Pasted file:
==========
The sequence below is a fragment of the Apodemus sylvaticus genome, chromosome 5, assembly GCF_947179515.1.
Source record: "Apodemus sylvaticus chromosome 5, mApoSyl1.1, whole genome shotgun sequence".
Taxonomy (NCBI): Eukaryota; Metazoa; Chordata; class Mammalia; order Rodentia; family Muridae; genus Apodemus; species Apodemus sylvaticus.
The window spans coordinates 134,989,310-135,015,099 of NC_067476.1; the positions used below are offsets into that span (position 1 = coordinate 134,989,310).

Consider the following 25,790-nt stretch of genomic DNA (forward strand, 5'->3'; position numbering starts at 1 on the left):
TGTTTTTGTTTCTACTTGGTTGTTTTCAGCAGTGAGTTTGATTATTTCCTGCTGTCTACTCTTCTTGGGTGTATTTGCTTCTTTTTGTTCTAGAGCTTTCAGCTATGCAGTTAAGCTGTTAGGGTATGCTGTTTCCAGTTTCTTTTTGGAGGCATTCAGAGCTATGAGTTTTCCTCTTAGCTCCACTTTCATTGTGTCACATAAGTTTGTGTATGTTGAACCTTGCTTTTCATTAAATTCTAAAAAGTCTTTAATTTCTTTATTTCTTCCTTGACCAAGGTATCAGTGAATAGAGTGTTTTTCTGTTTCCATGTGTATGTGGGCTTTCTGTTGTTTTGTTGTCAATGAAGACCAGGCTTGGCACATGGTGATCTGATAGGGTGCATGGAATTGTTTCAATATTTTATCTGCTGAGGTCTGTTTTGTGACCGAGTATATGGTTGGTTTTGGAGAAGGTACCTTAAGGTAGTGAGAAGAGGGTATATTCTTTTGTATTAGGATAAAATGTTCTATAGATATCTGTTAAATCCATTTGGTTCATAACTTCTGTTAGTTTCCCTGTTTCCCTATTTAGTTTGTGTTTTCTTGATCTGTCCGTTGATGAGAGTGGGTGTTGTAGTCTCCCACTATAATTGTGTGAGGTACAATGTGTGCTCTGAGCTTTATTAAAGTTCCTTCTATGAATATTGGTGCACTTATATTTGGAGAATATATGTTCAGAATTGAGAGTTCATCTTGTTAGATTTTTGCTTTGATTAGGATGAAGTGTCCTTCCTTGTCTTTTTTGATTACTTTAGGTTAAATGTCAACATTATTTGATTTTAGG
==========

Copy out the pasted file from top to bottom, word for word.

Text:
The sequence below is a fragment of the Apodemus sylvaticus genome, chromosome 5, assembly GCF_947179515.1.
Source record: "Apodemus sylvaticus chromosome 5, mApoSyl1.1, whole genome shotgun sequence".
Taxonomy (NCBI): Eukaryota; Metazoa; Chordata; class Mammalia; order Rodentia; family Muridae; genus Apodemus; species Apodemus sylvaticus.
The window spans coordinates 134,989,310-135,015,099 of NC_067476.1; the positions used below are offsets into that span (position 1 = coordinate 134,989,310).

Consider the following 25,790-nt stretch of genomic DNA (forward strand, 5'->3'; position numbering starts at 1 on the left):
TGTTTTTGTTTCTACTTGGTTGTTTTCAGCAGTGAGTTTGATTATTTCCTGCTGTCTACTCTTCTTGGGTGTATTTGCTTCTTTTTGTTCTAGAGCTTTCAGCTATGCAGTTAAGCTGTTAGGGTATGCTGTTTCCAGTTTCTTTTTGGAGGCATTCAGAGCTATGAGTTTTCCTCTTAGCTCCACTTTCATTGTGTCACATAAGTTTGTGTATGTTGAACCTTGCTTTTCATTAAATTCTAAAAAGTCTTTAATTTCTTTATTTCTTCCTTGACCAAGGTATCAGTGAATAGAGTGTTTTTCTGTTTCCATGTGTATGTGGGCTTTCTGTTGTTTTGTTGTCAATGAAGACCAGGCTTGGCACATGGTGATCTGATAGGGTGCATGGAATTGTTTCAATATTTTATCTGCTGAGGTCTGTTTTGTGACCGAGTATATGGTTGGTTTTGGAGAAGGTACCTTAAGGTAGTGAGAAGAGGGTATATTCTTTTGTATTAGGATAAAATGTTCTATAGATATCTGTTAAATCCATTTGGTTCATAACTTCTGTTAGTTTCCCTGTTTCCCTATTTAGTTTGTGTTTTCTTGATCTGTCCGTTGATGAGAGTGGGTGTTGTAGTCTCCCACTATAATTGTGTGAGGTACAATGTGTGCTCTGAGCTTTATTAAAGTTCCTTCTATGAATATTGGTGCACTTATATTTGGAGAATATATGTTCAGAATTGAGAGTTCATCTTGTTAGATTTTTGCTTTGATTAGGATGAAGTGTCCTTCCTTGTCTTTTTTGATTACTTTAGGTTAAATGTCAACATTATTTGATTTTAGG